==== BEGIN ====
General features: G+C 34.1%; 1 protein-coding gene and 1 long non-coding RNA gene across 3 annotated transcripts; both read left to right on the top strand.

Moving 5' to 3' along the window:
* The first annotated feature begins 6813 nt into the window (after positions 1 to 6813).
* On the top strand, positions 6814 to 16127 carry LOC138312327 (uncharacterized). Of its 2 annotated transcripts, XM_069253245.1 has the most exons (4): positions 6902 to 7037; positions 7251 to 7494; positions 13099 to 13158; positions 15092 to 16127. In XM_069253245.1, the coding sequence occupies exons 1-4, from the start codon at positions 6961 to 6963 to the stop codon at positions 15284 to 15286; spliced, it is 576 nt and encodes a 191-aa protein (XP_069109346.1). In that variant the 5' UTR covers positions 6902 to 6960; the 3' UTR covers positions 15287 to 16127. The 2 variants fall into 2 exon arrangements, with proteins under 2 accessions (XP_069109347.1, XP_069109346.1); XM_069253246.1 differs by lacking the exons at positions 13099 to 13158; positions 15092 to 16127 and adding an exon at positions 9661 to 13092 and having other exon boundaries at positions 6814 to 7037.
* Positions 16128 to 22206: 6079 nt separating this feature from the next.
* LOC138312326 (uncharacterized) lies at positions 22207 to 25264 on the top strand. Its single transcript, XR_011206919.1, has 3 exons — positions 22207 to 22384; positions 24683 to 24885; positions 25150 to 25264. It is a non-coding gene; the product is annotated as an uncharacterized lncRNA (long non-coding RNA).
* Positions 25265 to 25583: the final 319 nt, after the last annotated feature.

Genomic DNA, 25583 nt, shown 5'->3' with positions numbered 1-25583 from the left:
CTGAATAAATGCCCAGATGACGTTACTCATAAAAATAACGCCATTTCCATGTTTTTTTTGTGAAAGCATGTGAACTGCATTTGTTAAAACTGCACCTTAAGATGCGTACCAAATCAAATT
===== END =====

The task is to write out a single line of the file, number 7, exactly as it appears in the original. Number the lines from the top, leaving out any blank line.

* Positions 25265 to 25583: the final 319 nt, after the last annotated feature.